NRTLs rhymes with Turtles

Who or what are NRTLs and why should we care?

Well the Nationally Recognized Testing Laboratory (NRTL)1 Program is a managed by the Occupational Safety & Health Administration (OSHA)2. OSHA was created in 1970 by Congress with the mission of overseeing working conditions and training in the United States. The majority of OSHA’s regulations fall into the category of general requirements, so when it came to specific products, rather than regulate them directly, they decided to create the NRTL Program.

Under this program, OSHA approves private sector organizations to performs product certification. Underwriters Laboratories (UL) is just one of these OSHA approved NRTLs. There are many others, each with their own range (or scope) of products that they have been authorized to oversee. Depending on the product category, there may be multiple companies with overlapping scopes of approval, meaning you may have more options than just UL.

Once a product has been certified, the NRTL authorizes the manufacturer to use their registered certification mark on the product. While each NRTLs mark is unique, they are all registered with OSHA. As a result their presence signifies compliance with appropriate safety standards.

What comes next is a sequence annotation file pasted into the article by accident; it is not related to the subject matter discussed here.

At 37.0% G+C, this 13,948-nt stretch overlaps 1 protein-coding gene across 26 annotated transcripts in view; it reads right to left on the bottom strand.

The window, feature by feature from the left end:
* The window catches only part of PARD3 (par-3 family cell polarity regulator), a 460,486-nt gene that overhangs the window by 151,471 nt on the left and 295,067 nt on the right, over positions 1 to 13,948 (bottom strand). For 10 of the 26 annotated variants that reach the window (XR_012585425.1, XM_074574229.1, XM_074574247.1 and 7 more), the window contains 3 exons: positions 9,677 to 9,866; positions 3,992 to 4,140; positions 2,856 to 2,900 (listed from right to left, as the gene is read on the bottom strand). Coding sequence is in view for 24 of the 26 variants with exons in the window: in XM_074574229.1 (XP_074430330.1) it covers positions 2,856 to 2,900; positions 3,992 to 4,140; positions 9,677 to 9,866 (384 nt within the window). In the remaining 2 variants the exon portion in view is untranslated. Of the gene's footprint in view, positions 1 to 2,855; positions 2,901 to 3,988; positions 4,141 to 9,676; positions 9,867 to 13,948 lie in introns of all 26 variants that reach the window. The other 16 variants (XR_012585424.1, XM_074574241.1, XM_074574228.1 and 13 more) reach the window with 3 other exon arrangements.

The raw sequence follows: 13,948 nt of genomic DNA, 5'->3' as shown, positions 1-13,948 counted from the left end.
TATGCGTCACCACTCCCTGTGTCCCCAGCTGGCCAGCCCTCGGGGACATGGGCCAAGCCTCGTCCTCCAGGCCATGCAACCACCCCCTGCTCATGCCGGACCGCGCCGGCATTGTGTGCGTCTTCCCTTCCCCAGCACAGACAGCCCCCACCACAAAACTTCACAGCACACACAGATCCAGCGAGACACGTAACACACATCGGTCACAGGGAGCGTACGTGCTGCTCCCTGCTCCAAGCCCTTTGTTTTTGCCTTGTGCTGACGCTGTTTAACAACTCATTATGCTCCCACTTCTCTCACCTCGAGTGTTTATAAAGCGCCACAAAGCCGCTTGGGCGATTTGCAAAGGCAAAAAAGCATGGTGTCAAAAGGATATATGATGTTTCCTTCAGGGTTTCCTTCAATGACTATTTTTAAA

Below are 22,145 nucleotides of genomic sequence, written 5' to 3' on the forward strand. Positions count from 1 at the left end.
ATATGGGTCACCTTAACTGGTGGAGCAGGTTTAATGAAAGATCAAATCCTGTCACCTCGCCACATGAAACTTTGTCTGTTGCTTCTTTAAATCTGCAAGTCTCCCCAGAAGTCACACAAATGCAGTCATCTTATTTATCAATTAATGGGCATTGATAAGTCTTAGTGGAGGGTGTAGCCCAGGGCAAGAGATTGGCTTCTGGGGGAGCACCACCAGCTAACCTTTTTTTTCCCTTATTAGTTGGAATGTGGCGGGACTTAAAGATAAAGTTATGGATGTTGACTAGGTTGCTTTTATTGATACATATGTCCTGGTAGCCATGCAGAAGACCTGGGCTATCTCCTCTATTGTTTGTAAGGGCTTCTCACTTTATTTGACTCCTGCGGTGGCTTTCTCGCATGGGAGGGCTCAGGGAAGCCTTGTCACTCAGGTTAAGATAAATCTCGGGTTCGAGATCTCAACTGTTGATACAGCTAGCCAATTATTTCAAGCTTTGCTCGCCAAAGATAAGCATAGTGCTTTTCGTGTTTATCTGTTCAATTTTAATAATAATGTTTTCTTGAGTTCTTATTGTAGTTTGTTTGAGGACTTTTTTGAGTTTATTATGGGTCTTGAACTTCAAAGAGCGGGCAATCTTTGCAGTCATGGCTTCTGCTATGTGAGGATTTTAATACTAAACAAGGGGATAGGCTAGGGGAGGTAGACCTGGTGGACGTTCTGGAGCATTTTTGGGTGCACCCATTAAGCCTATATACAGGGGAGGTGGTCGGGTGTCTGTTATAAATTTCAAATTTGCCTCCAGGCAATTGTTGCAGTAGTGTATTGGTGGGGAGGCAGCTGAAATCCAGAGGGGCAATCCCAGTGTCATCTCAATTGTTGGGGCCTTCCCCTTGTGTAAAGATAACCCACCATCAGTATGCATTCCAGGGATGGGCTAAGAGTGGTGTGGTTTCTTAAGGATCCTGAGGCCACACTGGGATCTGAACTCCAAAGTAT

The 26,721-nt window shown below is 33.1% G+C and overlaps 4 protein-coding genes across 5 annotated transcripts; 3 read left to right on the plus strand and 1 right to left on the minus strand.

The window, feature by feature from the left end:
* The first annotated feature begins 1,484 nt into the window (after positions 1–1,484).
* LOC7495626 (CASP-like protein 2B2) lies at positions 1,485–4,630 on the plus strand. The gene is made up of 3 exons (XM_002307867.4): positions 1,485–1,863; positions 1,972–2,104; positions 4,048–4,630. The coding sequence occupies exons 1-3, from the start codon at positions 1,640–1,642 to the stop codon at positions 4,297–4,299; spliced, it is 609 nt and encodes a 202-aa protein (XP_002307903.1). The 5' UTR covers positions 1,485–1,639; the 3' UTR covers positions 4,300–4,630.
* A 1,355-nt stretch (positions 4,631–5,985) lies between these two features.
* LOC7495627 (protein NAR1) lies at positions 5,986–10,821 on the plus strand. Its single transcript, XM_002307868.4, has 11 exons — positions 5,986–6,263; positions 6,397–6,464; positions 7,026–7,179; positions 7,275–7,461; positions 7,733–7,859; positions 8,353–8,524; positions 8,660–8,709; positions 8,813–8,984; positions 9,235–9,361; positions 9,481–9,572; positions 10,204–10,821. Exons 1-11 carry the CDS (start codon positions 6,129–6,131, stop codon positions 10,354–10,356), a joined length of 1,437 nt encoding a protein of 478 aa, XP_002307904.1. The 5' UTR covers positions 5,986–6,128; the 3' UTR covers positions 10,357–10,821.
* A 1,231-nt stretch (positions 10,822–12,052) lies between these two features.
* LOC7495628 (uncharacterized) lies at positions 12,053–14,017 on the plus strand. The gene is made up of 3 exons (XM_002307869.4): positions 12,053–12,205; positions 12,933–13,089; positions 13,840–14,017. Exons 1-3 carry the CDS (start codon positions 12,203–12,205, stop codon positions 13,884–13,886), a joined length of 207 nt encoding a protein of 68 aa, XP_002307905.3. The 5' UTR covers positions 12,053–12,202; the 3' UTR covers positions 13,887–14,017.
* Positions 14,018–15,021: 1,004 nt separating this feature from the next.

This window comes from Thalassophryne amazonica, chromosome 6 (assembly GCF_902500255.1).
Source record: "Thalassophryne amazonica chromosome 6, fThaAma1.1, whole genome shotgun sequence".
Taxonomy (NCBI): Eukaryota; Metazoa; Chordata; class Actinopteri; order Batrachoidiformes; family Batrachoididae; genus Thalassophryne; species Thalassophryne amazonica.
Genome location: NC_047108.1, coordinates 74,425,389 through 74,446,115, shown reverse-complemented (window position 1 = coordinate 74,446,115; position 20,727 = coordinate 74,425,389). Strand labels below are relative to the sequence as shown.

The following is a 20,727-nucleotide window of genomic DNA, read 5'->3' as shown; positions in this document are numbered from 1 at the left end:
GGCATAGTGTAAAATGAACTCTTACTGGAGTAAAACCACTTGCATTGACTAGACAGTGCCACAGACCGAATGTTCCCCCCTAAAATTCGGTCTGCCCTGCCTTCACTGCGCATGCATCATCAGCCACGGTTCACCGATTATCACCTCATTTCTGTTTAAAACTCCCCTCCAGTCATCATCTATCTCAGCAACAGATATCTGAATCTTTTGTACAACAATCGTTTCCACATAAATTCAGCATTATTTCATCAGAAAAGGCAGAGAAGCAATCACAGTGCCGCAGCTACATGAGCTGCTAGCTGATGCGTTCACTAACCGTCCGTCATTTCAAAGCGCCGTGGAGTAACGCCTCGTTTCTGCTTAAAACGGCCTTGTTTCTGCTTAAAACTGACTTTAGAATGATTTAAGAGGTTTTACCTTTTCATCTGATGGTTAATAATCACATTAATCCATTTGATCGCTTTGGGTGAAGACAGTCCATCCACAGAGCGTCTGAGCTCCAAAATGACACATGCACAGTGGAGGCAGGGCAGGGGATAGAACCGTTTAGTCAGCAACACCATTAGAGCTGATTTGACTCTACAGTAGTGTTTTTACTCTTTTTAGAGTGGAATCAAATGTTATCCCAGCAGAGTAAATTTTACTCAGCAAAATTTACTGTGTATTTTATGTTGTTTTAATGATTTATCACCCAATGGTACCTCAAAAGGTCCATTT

So why should you care…well, because it means that there are usually more than one compliance company in the game. Sure UL is the biggest but there are plenty of other, sometimes better, options out there worth exploring. Take a look at the list below to see some of the options available.


The following organizations are currently recognized by OSHA as NRTLs:

CSA
CSL
FM
ITSNA
MET
CCL
NSF
QPS
SGS
SWRI
TUV
TUVPTL
TUVAM
TUVPSG
UL


1 I’m not entirely sure other people pronounce it this way, but it’s more fun so I’m going with it [return]
2 Sorry, compliance agencies love acronyms like ducks love water [return]

Trackbacks/Pingbacks

  1. Three Quick Facts: UL 969 Labels - UL Label Guy - June 10, 2014

    […] UL 969 labels are for more than just UL tested products. Testing companies such as ETL, IAPMO, and TUV require labels that meet the standard as well. [ed. Learn more about these agencies in my post: NRTLs rhymes with Turtles] […]

Leave a Reply